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Monday, February 15, 2010     GET REAL

In first, U.S. airborne laser kills ballistic missile

WASHINGTON — The United States has used an airborne laser to destroy a ballistic missile in what was termed a missile defense milestone.   

The Missile Defense Agency said the laser test shot down an incoming ballistic missile in its first stage of launch over the Pacific Ocean. The Feb. 12 test was said to mark the first time a laser destroyed a ballistic missile.

"This was the first directed energy lethal intercept demonstration against a liquid-fuel boosting ballistic missile target from an airborne platform," the Pentagon agency said.

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Officials said the test marked a major achievement for the troubled Airborne Laser program, about five years behind schedule. In April 2009, Defense Secretary Robert Gates recommended canceling ABL and limiting the program to research and development.

ABL has comprised the development and installation of a high-powered chemical oxygen iodine laser aboard a Boeing 747-400F jet. Prime contractor Boeing has been responsible for integration while Northrop Grumman and Lockheed Martin provided the laser and fire control systems, respectively.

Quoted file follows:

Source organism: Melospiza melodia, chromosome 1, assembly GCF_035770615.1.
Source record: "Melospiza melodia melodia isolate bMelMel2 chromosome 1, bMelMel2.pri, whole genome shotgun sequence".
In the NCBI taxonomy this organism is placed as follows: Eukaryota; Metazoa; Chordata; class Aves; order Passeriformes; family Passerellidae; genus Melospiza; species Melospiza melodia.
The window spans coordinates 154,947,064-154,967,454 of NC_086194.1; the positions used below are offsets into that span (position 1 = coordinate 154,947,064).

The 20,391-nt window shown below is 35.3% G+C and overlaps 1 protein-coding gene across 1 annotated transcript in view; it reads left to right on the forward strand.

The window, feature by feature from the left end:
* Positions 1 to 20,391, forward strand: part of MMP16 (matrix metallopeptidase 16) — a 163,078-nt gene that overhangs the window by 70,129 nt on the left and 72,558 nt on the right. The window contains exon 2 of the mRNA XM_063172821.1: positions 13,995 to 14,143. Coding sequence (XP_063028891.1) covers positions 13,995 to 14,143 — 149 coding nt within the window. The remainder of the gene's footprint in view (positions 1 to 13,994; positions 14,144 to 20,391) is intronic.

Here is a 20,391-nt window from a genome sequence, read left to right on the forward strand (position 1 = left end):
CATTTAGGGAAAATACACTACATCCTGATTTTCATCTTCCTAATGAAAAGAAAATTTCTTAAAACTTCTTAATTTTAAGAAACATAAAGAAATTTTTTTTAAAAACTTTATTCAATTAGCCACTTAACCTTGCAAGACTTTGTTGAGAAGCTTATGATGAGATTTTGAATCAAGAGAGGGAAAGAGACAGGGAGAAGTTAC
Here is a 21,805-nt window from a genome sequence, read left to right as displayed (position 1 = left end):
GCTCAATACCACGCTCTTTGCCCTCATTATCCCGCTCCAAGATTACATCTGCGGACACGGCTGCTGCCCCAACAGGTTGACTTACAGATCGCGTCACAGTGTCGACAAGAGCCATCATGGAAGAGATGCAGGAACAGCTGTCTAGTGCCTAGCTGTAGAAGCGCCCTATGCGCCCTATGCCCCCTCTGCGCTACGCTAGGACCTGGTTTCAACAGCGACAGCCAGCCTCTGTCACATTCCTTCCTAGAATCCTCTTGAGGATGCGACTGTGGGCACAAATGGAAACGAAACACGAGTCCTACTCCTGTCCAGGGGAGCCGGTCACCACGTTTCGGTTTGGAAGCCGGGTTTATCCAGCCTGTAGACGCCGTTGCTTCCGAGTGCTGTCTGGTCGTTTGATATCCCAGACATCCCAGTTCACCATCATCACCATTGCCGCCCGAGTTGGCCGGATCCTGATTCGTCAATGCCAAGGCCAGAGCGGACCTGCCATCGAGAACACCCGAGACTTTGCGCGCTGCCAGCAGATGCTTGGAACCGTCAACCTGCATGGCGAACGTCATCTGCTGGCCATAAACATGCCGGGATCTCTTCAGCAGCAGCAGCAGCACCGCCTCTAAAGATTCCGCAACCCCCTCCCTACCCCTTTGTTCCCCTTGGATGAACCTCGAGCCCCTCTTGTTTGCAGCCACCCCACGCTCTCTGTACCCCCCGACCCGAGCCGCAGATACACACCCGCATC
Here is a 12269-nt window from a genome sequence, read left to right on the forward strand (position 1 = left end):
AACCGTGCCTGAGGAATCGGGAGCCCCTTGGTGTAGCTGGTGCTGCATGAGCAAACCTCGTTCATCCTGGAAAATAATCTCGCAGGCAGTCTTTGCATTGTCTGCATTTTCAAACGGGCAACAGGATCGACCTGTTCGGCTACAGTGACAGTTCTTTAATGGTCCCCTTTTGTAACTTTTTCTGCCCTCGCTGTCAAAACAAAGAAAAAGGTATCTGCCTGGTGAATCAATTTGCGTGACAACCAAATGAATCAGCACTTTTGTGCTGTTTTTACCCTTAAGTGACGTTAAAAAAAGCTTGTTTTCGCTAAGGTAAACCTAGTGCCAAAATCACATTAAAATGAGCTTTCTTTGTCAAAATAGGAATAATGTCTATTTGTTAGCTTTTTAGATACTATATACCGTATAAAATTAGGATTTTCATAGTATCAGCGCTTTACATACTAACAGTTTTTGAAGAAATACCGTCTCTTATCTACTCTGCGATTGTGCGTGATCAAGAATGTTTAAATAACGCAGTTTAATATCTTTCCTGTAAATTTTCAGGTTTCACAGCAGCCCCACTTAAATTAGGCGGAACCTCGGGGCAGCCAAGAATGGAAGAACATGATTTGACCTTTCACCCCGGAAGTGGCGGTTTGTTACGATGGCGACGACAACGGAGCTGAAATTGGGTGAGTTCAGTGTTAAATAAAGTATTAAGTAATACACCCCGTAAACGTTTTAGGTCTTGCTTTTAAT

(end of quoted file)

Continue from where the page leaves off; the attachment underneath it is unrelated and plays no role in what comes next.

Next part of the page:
Over the last 18 months, ABL was revived with a series of successful tests. ABL was said to have a range of 300 kilometers, sufficient to intercept ballistic missiles in the first, or boost phase, of launch.

"The revolutionary use of directed energy is very attractive for missile defense, with the potential to attack multiple targets at the speed of light, at a range of hundreds of kilometers and at a low cost per intercept attempt compared to current technologies," MDA said.

The agency said a short-range ballistic missile was fired from a mobile launch sea platform. Seconds later, the Airborne Laser test bed detected the missile in its boost phase.

Officials said the 747 aircraft fired two low-energy lasers to track the target. The second beam was emitted to ensure the location of the missile to compensate for atmospheric changes.

"Finally, the ALTB fired its megawatt-class high energy laser, heating the boosting ballistic missile to critical structural failure," MDA said. "The entire engagement occurred within two minutes of the target missile launch, while its rocket motors were still thrusting."

Boeing said ALTB marked the most powerful mobile laser device in the world. Executives said the airborne laser would require additional research and development.

Over the last month, ABL scored an additional two successes. On Feb. 3, the system destroyed a solid-fuel missile during its boost phase. In January, the laser intercepted rather than destroyed a so-called Missile Alternative Range Target Instrument.

"ALTB technology and future directed-energy platforms will transform how the United States defends itself and its friends and allies," Boeing vice president Michael Rinn said.

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